Thursday, February 7, 2013

Choosing Wisely: More Value, Less Waste

Nine physician specialty societies, along with the American Board of Internal Medicine Foundation and Consumer Reports, identified ways patients and their doctors can cut health care costs while maintaining and even improving quality of care. By listing 45 diagnostic tests or treatments that are overused and have not always shown benefit to patients, the Choosing Wisely campaign encourages patients to ask questions and become more involved in their medical care and encourages doctors to pause before performing tests under certain circumstances.

Health care takes up a significant chunk of the federal budget at 17 percent. That number is expected to jump to 24 percent this year, and expensive tests only add to the bill. The Institute of Medicine estimates that up to 30 percent of U.S. health care spending goes toward unnecessary tests, procedures, hospital stays, and other inefficiencies.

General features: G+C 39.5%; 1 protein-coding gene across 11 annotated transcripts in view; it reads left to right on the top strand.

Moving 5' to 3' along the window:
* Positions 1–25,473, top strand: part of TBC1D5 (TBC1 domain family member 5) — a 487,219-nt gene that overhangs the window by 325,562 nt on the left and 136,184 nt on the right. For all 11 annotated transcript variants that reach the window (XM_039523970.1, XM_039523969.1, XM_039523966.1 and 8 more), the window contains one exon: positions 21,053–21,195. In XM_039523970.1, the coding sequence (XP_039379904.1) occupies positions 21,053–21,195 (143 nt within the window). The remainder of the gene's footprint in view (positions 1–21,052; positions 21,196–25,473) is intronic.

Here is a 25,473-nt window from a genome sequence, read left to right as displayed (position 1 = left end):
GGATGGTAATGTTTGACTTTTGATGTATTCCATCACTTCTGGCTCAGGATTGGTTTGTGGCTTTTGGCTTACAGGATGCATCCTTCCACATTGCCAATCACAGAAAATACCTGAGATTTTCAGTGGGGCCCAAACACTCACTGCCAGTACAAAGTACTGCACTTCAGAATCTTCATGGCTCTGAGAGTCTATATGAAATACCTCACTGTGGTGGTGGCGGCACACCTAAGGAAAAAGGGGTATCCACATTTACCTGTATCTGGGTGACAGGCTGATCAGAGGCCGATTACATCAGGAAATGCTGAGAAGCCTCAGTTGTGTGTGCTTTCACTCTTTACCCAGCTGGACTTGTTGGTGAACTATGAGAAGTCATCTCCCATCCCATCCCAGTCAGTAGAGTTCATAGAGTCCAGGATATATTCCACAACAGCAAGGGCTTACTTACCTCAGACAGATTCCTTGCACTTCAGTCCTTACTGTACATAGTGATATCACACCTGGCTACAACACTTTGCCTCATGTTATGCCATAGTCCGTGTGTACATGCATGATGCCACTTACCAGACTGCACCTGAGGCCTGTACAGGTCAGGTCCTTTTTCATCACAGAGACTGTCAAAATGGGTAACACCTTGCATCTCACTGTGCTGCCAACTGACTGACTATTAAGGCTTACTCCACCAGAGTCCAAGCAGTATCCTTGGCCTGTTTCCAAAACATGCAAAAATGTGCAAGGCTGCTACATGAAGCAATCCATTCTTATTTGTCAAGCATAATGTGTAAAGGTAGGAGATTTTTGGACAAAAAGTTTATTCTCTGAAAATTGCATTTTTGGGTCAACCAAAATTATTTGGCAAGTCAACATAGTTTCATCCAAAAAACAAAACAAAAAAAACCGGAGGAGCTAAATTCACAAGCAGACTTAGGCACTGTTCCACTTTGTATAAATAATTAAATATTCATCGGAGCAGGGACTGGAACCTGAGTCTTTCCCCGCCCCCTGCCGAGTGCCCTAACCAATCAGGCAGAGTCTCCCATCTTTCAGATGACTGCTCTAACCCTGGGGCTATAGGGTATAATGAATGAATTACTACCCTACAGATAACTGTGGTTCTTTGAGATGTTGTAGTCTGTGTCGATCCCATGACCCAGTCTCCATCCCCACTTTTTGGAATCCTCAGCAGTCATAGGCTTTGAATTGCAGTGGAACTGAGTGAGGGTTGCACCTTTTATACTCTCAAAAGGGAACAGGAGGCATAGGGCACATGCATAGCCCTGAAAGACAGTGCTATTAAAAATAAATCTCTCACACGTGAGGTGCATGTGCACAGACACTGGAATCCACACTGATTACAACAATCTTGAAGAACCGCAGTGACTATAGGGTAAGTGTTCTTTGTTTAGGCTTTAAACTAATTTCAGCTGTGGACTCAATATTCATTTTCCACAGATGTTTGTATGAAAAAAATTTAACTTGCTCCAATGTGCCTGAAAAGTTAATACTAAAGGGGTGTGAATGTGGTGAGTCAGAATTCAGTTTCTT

Choosing Wisely, a physician-led campaign, aims to help patients and their doctors weigh the value of various care options. That’s a critical step toward not only addressing escalating costs, but also ensuring that patients are getting high-quality care, says Susan Strate, MD, a Wichita Falls pathologist and vice speaker of the Texas Medical Association House of Delegates.

 “Physicians are uniquely capable of determining what’s best for the patient,” said Dr. Strate. “They are the ones with the most expertise on quality and should be leading that effort. These [Choosing Wisely] lists have been vetted and approved by doctors, and it sets up an opportunity for doctors and patients to really look at some of these treatments and dialogue about them.”

The listed services are not meant to be absolutes, but guidelines, and they include indications when a test or procedure may be appropriate.

In the end, Dr. Strate says, the campaign is not about cookie-cutter medicine but about starting conversations between a patient and his or her doctor on the best method of care. “Every patient is unique” she said. “Quality care is about good clinical judgment, and nothing should supplant that. Period.”

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